From time to time I look at bailiff auctions. To check if there are some interesting properties for sale. If I want to check where they are located I have to go into details of each auction. I felt it would be great to see all of them on the map, so I could filter them by localization or district.
from time to time I look at bailiff auctions. To check if there are some interesting properties for sale. If I want to check where they are located I have to go into details of each auction. I felt it would be great to see all of them on the map, so I could filter them by localization or district.
I decided to write an application that would gather information about auctions in FABLE. Based on that information I want to show markers on a map with a prize, date of auction and a link to full details of an auction inside of it.
I started from creating a blank project. (Thanks to SAFE Template):
Thanks to the above I created a blank project. So I could start by writing the logic of an application. First of all, I want to download information about available estates auctions in the city. I decided that by default I would download data for Gdańsk. Looking at the site with auctions I see that communication is done by forms:
The page gives a lot of possibilities to filter. In my situation only 2 of 26 options are relevant. City and the type of auction. Because of that, I look at how the request sent by a page looks like.
Having information about how the request looks like I could implement it in code. I started by creating a new project named Application in my solution. In this project, all logic related to downloading/parsing data would be located. The page sends a simple POST request setting 2 of 26 fields, so the rewrite of this in F# looks as follow:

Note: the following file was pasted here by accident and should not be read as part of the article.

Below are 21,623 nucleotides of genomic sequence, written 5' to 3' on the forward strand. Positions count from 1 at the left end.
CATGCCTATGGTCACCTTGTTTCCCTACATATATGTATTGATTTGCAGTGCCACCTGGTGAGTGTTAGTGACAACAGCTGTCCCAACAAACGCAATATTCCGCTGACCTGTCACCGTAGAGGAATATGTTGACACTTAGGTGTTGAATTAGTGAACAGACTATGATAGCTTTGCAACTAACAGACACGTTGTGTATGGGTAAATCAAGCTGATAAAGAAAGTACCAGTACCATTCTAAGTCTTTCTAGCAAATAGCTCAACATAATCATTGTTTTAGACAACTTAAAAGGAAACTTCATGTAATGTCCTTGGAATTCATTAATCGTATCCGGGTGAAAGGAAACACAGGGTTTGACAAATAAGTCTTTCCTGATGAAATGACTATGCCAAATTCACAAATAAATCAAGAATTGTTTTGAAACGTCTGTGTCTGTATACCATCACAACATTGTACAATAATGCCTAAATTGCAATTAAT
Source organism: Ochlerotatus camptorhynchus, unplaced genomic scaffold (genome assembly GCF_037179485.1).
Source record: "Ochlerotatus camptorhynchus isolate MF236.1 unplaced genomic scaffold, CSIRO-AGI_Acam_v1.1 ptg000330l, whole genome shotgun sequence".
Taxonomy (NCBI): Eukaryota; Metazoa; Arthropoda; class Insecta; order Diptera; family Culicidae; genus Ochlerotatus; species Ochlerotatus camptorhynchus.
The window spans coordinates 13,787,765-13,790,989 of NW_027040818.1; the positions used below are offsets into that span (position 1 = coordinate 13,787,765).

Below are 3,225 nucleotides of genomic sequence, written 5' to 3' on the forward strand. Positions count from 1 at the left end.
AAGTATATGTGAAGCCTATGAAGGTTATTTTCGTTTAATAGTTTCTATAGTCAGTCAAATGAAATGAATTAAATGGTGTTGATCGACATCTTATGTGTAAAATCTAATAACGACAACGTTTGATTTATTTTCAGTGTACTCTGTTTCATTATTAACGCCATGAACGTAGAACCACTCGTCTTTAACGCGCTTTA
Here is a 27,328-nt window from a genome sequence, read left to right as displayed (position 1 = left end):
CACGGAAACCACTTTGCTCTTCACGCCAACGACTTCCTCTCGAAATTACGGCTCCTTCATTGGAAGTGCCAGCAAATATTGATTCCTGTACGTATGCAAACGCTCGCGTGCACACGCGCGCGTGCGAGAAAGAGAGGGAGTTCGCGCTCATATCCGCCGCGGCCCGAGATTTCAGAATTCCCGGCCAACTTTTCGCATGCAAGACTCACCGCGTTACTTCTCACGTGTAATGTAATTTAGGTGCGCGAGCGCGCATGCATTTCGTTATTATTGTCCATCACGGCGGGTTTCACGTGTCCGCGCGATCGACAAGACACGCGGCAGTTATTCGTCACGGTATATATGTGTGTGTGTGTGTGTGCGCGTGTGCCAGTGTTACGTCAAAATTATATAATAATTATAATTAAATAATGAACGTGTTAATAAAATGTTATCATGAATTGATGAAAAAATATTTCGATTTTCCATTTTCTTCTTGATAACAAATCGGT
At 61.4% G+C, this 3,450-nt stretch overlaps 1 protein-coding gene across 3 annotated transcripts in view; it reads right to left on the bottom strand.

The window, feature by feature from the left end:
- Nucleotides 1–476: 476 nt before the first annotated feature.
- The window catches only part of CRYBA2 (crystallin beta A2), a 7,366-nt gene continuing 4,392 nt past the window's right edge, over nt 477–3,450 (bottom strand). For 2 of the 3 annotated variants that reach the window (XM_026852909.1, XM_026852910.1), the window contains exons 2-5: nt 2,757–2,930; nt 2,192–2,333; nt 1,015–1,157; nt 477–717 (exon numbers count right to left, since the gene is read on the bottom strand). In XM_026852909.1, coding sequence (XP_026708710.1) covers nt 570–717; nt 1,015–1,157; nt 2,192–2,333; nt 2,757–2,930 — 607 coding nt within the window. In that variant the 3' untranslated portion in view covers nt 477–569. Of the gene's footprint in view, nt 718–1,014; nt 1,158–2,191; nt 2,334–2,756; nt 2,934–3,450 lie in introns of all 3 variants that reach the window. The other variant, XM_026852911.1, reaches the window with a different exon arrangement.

I used http.fs and hopac libraries. In response, I get the full HTML page which I have to parse and gather the data I want to show on a map.
Going to parsing. I was thinking about using HtmlDocument, HtmlProvider, and HtmlAgilityPack. Because an app was written in F# the last option goes away. In terms of optimization of source files (I don’t want to have files of hundred of lines, because of templates “send” to HtmlProvider) the second option was also refused. So I used HtmlDocument. List of auctions looks like that:
On a map, I want to show the localization of a property that would be auctioned. This information would be visualized as a marker on a map. The marker would have additional info with the data described earlier. Because of that for each record on a list, I have to gather the:
date of the auction;
link to details.
So I wrote a code like this:
As you may notice. First, I parse the document. Look for a first table on a page and check if it has more than 1 record except for the header record. Otherwise, we want to pass an empty list.
If the data seems to be correct, I gather the concrete information. Price and the details link are located in the last 2 columns of a table. So the following fold/reduce line was written to gather only those two pieces of information.
Beyond that, I also get the information about the date of the auction. So here is the full code for parsing list properties: